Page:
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The Virginia Department of Historic Resources
is the State Historic Preservation Office.
Our mission is to foster, encourage, and support the stewardship of
Virginia's significant historic architectural, archaeological, and cultural resources.


Historic Virginia
Eleven Sites Added to the Virginia Landmarks Register in Dec. 2015

 
Two places of recreation—a historic district centering on the iconic Natural Bridge in Rockbridge Co. and William Byrd Park in Richmond, as well as a nearby residential complex and a neighborhood on the west side of the city park, and a rural historic district in Rappahannock Co. are among eleven historic sites added to the VLR earlier this month.
See this slideshow of the places.

(See more slideshows here.)





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Recent News and Announcements
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Powhatan in his longhouse at Werowocomoco.

Lecture on Werowocomoco:


Please join DHR and the Virginia Historical Society on Tuesday, Feb. 23, from 5:30 to 6:30 p.m. for a Banner Lecture about the archaeological site of Werowocomoco, the legendary American Indian village where chief Powhatan, his daughter Pocahontas, and Capt. John Smith first crossed paths when Smith was brought there as a prisoner. Werowocomoco emerged at least 400 years before the English settled at Jamestown. Learn about its importance to the Powhatan people. The lecture is free and open to the public. It will be held at the Virginia Historical Society, 428 N Boulevard, Richmond, VA 23220. For more information, visit this VHS webpage.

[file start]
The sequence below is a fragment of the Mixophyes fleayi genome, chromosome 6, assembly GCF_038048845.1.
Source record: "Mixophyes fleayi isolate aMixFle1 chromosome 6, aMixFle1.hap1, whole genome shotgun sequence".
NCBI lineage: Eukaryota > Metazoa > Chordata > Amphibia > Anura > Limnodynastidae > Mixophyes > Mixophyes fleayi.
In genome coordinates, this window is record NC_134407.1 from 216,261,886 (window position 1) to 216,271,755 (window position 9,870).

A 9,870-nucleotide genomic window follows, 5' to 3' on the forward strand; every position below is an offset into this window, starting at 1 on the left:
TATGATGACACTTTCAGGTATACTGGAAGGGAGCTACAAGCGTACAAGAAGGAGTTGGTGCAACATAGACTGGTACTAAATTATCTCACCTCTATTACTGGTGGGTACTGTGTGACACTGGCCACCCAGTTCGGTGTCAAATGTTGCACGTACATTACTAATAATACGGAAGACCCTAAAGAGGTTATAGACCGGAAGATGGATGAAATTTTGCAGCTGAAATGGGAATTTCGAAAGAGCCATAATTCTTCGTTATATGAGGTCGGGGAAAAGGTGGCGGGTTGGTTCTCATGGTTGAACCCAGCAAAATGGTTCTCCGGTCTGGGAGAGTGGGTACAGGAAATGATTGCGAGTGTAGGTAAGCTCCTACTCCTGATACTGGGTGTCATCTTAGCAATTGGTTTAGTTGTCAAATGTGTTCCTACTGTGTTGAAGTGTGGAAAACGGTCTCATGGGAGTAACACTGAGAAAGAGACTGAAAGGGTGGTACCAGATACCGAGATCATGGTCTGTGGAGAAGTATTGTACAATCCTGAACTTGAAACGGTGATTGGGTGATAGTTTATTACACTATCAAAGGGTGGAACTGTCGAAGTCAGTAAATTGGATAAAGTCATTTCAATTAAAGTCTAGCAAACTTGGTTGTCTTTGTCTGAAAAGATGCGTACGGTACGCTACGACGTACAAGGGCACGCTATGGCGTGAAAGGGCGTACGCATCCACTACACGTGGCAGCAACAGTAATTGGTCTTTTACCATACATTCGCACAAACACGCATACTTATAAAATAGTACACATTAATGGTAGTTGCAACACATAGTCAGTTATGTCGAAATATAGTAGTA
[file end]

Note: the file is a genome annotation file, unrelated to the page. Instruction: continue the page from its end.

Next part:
Special Meeting Scheduled for DHR's Board of Historic Resources:  The DHR Board of Historic Resources will convene on February 11, 4:30 p.m. at the DHR Headquarters, located at 2801 Kensington Avenue, Richmond (23221). The purpose of the meeting is to allow the Board to take final agency action on the Regulations Governing Permits for the Archaeological Removal of Human Remains. The proposed revised regulations may be reviewed on the Virginia Regulatory Town Hall Web site, using this link. If you have any questions or concerns about this Special Meeting, please contact Stephanie Williams, DHR Deputy Director, at (804) 482-6082.
 

DHR is now soliciting applications for our Survey and Planning Cost Share Program: Cost Share projects are funded through a partnership between DHR and a local government and/or regional planning district commission (PDC). Eligible projects encompass a broad range of survey and planning activities and protection of historic resources through identification, documentation, evaluation, and preservation planning activities consistent with the responsible stewardship of historic resources. For more information about the program, contact Carey Jones. Or download a PDF of the application, or visit the Survey and Planning section of this website.

Changes to Rehabilitation Tax Credit Regulations: Amendments and clarification of the existing program regulations takes effect February 10, 2016. These changes are necessary to  
  • Enhance the ease of use for program applicants;
  • More clearly set out the application requirements and standards of review for both applicants and DHR staff; and
  • Establish stricter reporting requirements to ensure the integrity of financial data.